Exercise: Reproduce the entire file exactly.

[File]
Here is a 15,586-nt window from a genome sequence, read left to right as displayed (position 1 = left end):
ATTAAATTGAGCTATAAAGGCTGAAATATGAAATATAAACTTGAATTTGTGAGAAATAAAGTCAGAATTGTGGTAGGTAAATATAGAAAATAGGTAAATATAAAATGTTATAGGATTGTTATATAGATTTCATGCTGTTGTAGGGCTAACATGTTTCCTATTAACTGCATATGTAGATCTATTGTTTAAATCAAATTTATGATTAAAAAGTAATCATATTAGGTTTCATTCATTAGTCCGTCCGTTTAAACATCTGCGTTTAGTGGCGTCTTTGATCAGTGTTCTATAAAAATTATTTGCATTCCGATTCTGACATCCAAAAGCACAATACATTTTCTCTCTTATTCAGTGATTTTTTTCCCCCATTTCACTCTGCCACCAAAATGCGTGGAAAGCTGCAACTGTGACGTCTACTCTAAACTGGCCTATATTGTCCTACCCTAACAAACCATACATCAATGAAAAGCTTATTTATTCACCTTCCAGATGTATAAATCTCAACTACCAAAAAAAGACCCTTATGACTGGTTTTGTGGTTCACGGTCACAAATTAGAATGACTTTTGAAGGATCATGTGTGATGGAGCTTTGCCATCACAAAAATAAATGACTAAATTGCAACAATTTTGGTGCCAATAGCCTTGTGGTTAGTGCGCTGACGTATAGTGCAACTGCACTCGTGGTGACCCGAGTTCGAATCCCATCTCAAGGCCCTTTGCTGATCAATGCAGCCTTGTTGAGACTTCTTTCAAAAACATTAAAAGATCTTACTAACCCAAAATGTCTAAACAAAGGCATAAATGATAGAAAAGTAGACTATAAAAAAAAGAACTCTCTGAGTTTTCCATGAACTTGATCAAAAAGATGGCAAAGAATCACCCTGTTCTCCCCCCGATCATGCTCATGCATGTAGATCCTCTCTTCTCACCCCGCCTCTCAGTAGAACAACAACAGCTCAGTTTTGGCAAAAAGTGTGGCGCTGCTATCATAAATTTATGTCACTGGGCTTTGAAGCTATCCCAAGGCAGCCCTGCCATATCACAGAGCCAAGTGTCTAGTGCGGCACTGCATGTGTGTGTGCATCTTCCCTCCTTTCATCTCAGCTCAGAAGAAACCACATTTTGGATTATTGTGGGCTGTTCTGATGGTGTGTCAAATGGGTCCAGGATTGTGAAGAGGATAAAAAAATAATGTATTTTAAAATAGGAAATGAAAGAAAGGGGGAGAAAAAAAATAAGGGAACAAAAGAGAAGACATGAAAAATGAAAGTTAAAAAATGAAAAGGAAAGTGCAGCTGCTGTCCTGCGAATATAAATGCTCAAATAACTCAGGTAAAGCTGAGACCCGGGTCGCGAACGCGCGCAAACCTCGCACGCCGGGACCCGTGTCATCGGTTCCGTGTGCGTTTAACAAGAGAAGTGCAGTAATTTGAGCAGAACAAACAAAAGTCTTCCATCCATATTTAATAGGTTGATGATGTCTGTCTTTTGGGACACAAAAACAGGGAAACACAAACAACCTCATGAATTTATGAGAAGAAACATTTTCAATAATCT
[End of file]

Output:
Here is a 15,586-nt window from a genome sequence, read left to right as displayed (position 1 = left end):
ATTAAATTGAGCTATAAAGGCTGAAATATGAAATATAAACTTGAATTTGTGAGAAATAAAGTCAGAATTGTGGTAGGTAAATATAGAAAATAGGTAAATATAAAATGTTATAGGATTGTTATATAGATTTCATGCTGTTGTAGGGCTAACATGTTTCCTATTAACTGCATATGTAGATCTATTGTTTAAATCAAATTTATGATTAAAAAGTAATCATATTAGGTTTCATTCATTAGTCCGTCCGTTTAAACATCTGCGTTTAGTGGCGTCTTTGATCAGTGTTCTATAAAAATTATTTGCATTCCGATTCTGACATCCAAAAGCACAATACATTTTCTCTCTTATTCAGTGATTTTTTTCCCCCATTTCACTCTGCCACCAAAATGCGTGGAAAGCTGCAACTGTGACGTCTACTCTAAACTGGCCTATATTGTCCTACCCTAACAAACCATACATCAATGAAAAGCTTATTTATTCACCTTCCAGATGTATAAATCTCAACTACCAAAAAAAGACCCTTATGACTGGTTTTGTGGTTCACGGTCACAAATTAGAATGACTTTTGAAGGATCATGTGTGATGGAGCTTTGCCATCACAAAAATAAATGACTAAATTGCAACAATTTTGGTGCCAATAGCCTTGTGGTTAGTGCGCTGACGTATAGTGCAACTGCACTCGTGGTGACCCGAGTTCGAATCCCATCTCAAGGCCCTTTGCTGATCAATGCAGCCTTGTTGAGACTTCTTTCAAAAACATTAAAAGATCTTACTAACCCAAAATGTCTAAACAAAGGCATAAATGATAGAAAAGTAGACTATAAAAAAAAGAACTCTCTGAGTTTTCCATGAACTTGATCAAAAAGATGGCAAAGAATCACCCTGTTCTCCCCCCGATCATGCTCATGCATGTAGATCCTCTCTTCTCACCCCGCCTCTCAGTAGAACAACAACAGCTCAGTTTTGGCAAAAAGTGTGGCGCTGCTATCATAAATTTATGTCACTGGGCTTTGAAGCTATCCCAAGGCAGCCCTGCCATATCACAGAGCCAAGTGTCTAGTGCGGCACTGCATGTGTGTGTGCATCTTCCCTCCTTTCATCTCAGCTCAGAAGAAACCACATTTTGGATTATTGTGGGCTGTTCTGATGGTGTGTCAAATGGGTCCAGGATTGTGAAGAGGATAAAAAAATAATGTATTTTAAAATAGGAAATGAAAGAAAGGGGGAGAAAAAAAATAAGGGAACAAAAGAGAAGACATGAAAAATGAAAGTTAAAAAATGAAAAGGAAAGTGCAGCTGCTGTCCTGCGAATATAAATGCTCAAATAACTCAGGTAAAGCTGAGACCCGGGTCGCGAACGCGCGCAAACCTCGCACGCCGGGACCCGTGTCATCGGTTCCGTGTGCGTTTAACAAGAGAAGTGCAGTAATTTGAGCAGAACAAACAAAAGTCTTCCATCCATATTTAATAGGTTGATGATGTCTGTCTTTTGGGACACAAAAACAGGGAAACACAAACAACCTCATGAATTTATGAGAAGAAACATTTTCAATAATCT